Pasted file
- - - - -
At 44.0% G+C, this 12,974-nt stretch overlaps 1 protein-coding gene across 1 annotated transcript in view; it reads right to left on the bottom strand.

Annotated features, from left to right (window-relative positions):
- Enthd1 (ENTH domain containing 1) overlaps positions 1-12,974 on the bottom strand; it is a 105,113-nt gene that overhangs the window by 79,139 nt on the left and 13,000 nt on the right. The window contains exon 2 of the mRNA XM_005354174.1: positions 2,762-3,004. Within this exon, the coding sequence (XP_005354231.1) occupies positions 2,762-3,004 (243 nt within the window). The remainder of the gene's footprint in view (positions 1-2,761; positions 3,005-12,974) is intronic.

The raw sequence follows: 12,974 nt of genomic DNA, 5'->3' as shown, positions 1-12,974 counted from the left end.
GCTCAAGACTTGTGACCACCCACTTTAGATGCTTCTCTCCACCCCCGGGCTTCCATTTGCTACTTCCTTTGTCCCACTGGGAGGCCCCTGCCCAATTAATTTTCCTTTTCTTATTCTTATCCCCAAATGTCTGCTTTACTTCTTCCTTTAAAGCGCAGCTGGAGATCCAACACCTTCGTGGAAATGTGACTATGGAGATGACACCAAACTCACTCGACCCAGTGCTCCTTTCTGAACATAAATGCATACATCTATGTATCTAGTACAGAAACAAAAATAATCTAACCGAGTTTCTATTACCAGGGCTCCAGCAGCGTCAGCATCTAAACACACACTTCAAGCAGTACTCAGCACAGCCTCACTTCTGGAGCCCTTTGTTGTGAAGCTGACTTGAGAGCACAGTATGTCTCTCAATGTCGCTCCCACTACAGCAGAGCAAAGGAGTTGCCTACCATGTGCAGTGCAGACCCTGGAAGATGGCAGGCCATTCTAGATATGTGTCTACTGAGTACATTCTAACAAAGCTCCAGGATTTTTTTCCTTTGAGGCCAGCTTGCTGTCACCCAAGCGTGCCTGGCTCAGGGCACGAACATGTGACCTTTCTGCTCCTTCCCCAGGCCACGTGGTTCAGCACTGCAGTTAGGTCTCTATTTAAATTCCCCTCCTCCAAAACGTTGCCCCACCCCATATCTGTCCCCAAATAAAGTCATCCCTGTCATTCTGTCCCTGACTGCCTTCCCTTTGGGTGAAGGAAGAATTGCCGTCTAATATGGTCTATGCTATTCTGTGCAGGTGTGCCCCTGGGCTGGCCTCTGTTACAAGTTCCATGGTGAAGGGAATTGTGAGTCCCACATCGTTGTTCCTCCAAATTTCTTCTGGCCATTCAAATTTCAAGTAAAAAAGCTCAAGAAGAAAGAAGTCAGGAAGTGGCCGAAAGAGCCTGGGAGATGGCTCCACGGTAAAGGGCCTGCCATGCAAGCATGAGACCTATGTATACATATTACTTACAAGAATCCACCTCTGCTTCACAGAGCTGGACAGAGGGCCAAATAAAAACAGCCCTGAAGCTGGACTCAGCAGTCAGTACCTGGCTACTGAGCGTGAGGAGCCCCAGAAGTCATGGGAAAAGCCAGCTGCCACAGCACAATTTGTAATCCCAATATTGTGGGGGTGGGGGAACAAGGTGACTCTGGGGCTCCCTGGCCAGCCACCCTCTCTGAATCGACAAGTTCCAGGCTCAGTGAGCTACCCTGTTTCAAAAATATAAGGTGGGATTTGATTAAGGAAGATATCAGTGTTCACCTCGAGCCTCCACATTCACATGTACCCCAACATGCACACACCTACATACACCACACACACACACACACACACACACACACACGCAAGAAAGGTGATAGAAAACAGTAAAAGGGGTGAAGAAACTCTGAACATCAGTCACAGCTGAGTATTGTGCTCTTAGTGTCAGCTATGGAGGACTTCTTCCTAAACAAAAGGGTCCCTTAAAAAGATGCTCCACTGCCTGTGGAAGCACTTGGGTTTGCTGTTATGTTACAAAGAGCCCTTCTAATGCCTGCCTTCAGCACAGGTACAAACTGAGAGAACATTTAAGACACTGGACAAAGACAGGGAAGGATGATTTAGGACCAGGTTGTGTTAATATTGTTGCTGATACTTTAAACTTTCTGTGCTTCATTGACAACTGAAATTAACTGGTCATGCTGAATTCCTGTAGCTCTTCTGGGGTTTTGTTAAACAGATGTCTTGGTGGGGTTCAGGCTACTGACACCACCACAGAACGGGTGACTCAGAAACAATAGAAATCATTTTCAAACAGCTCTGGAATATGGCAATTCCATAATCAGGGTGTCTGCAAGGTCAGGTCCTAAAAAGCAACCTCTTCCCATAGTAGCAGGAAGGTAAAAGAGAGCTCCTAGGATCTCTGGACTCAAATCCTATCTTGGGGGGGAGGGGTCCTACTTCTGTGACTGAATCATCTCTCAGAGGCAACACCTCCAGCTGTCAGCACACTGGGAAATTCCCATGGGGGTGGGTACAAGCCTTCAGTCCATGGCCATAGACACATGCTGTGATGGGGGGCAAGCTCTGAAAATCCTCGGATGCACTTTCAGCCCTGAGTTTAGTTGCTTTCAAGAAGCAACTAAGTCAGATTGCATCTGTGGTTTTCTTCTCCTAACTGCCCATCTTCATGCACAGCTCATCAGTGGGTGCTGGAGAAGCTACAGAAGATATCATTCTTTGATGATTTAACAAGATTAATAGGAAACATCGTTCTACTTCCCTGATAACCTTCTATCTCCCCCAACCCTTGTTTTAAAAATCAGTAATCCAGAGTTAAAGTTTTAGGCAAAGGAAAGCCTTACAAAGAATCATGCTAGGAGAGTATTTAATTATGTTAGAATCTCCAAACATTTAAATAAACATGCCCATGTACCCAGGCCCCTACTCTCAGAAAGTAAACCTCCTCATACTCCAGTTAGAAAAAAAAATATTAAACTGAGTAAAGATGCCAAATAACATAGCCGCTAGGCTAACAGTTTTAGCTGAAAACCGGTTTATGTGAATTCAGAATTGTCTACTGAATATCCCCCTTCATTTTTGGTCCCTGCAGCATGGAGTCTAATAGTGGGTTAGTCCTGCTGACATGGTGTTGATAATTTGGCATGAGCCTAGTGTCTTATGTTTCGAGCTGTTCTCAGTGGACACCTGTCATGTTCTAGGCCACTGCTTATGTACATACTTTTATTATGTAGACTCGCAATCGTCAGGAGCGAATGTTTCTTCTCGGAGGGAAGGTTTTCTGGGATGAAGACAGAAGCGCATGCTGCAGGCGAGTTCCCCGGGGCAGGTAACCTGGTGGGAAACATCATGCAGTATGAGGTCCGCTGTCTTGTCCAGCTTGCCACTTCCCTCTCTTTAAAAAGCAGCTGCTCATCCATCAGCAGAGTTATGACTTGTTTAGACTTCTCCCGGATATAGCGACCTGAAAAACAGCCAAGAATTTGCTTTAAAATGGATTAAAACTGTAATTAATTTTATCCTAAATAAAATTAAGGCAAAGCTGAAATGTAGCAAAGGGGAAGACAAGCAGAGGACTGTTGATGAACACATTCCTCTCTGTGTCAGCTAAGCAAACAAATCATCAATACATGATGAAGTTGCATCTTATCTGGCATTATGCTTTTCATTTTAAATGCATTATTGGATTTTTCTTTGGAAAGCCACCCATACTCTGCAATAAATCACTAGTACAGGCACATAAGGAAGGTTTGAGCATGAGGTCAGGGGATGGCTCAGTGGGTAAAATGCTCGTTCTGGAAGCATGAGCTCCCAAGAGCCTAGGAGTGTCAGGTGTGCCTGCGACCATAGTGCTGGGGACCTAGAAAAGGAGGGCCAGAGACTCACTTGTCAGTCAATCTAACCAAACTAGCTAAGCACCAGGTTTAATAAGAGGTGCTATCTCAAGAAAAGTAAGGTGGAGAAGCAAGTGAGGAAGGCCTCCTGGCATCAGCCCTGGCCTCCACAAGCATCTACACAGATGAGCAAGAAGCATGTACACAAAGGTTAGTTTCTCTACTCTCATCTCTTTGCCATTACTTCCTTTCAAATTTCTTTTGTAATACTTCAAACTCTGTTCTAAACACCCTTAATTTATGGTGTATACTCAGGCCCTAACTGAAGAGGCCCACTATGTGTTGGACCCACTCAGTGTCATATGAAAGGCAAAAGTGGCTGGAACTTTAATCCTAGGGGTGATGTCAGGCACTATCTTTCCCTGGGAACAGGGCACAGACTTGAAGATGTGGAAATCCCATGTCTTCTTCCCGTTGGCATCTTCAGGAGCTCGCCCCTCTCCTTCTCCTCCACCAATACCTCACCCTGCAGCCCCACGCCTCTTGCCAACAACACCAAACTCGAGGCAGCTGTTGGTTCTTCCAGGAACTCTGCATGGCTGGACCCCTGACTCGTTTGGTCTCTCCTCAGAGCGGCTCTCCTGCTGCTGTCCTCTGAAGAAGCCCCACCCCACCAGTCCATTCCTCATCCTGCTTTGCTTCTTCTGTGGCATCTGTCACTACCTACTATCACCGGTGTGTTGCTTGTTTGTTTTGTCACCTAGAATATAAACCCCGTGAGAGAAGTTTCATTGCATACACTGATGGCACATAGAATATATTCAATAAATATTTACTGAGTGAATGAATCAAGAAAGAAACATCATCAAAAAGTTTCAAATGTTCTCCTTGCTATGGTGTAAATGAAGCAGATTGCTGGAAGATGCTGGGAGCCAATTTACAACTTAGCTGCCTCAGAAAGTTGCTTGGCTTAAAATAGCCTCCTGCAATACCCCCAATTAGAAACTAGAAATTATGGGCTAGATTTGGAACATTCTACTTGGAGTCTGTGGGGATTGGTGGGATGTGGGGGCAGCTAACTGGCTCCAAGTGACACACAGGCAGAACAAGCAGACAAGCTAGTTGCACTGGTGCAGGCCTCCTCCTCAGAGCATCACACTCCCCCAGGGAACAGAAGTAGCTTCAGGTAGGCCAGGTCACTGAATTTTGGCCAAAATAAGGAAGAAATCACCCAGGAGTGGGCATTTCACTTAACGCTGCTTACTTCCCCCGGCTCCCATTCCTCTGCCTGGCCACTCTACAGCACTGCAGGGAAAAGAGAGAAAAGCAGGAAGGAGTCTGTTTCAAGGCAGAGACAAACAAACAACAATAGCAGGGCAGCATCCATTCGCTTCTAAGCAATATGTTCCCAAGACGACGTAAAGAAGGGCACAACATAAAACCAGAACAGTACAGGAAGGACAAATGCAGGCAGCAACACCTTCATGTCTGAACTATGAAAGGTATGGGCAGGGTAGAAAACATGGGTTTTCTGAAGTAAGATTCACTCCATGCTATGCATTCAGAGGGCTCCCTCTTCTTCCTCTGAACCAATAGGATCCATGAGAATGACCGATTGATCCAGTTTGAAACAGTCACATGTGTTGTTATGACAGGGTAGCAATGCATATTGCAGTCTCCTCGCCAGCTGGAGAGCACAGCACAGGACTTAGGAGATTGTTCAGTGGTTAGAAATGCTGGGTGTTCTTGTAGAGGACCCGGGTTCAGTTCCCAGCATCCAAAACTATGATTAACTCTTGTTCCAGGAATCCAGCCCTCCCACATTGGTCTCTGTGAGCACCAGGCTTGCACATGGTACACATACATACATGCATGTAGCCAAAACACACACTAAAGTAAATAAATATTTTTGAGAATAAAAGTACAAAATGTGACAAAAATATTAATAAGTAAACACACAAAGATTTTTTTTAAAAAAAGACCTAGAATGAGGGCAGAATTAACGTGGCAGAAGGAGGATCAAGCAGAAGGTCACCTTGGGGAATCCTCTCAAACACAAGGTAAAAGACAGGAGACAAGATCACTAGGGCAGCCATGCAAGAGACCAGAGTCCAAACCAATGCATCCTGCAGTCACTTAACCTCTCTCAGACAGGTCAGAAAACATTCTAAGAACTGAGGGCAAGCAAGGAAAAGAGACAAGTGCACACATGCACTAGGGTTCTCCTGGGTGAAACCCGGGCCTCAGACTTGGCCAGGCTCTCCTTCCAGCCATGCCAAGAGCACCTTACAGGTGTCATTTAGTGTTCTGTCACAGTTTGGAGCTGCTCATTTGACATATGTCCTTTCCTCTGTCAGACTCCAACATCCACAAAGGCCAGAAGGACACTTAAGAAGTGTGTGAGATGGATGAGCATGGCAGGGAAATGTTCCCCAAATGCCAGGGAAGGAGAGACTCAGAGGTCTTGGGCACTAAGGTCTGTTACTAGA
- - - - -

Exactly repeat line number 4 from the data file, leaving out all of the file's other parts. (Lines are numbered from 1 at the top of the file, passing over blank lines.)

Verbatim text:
The raw sequence follows: 12,974 nt of genomic DNA, 5'->3' as shown, positions 1-12,974 counted from the left end.